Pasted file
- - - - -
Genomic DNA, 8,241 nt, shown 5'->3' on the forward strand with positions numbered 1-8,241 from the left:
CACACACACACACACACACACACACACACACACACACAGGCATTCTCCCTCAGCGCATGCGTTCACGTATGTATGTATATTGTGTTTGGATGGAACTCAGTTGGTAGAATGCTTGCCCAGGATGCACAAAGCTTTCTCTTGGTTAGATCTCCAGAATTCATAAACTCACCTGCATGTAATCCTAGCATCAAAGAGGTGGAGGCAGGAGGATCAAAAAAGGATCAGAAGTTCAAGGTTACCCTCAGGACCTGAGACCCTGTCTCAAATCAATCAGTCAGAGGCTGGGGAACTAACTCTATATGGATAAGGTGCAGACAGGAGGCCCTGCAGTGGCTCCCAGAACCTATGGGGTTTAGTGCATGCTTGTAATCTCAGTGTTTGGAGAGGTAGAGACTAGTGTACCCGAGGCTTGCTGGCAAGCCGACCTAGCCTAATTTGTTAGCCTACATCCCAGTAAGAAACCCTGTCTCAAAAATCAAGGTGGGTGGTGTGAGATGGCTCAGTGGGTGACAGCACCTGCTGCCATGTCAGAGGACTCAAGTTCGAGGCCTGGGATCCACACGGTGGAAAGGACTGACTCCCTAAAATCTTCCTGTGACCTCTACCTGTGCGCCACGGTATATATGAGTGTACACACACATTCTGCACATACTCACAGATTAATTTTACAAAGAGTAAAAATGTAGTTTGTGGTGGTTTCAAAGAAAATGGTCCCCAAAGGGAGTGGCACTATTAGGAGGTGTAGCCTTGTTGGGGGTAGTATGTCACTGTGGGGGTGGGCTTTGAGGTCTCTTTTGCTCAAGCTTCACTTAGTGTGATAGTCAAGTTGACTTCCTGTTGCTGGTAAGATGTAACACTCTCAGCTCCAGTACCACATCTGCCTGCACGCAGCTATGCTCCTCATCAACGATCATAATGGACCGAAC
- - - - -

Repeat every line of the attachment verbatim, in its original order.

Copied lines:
Genomic DNA, 8,241 nt, shown 5'->3' on the forward strand with positions numbered 1-8,241 from the left:
CACACACACACACACACACACACACACACACACACACAGGCATTCTCCCTCAGCGCATGCGTTCACGTATGTATGTATATTGTGTTTGGATGGAACTCAGTTGGTAGAATGCTTGCCCAGGATGCACAAAGCTTTCTCTTGGTTAGATCTCCAGAATTCATAAACTCACCTGCATGTAATCCTAGCATCAAAGAGGTGGAGGCAGGAGGATCAAAAAAGGATCAGAAGTTCAAGGTTACCCTCAGGACCTGAGACCCTGTCTCAAATCAATCAGTCAGAGGCTGGGGAACTAACTCTATATGGATAAGGTGCAGACAGGAGGCCCTGCAGTGGCTCCCAGAACCTATGGGGTTTAGTGCATGCTTGTAATCTCAGTGTTTGGAGAGGTAGAGACTAGTGTACCCGAGGCTTGCTGGCAAGCCGACCTAGCCTAATTTGTTAGCCTACATCCCAGTAAGAAACCCTGTCTCAAAAATCAAGGTGGGTGGTGTGAGATGGCTCAGTGGGTGACAGCACCTGCTGCCATGTCAGAGGACTCAAGTTCGAGGCCTGGGATCCACACGGTGGAAAGGACTGACTCCCTAAAATCTTCCTGTGACCTCTACCTGTGCGCCACGGTATATATGAGTGTACACACACATTCTGCACATACTCACAGATTAATTTTACAAAGAGTAAAAATGTAGTTTGTGGTGGTTTCAAAGAAAATGGTCCCCAAAGGGAGTGGCACTATTAGGAGGTGTAGCCTTGTTGGGGGTAGTATGTCACTGTGGGGGTGGGCTTTGAGGTCTCTTTTGCTCAAGCTTCACTTAGTGTGATAGTCAAGTTGACTTCCTGTTGCTGGTAAGATGTAACACTCTCAGCTCCAGTACCACATCTGCCTGCACGCAGCTATGCTCCTCATCAACGATCATAATGGACCGAAC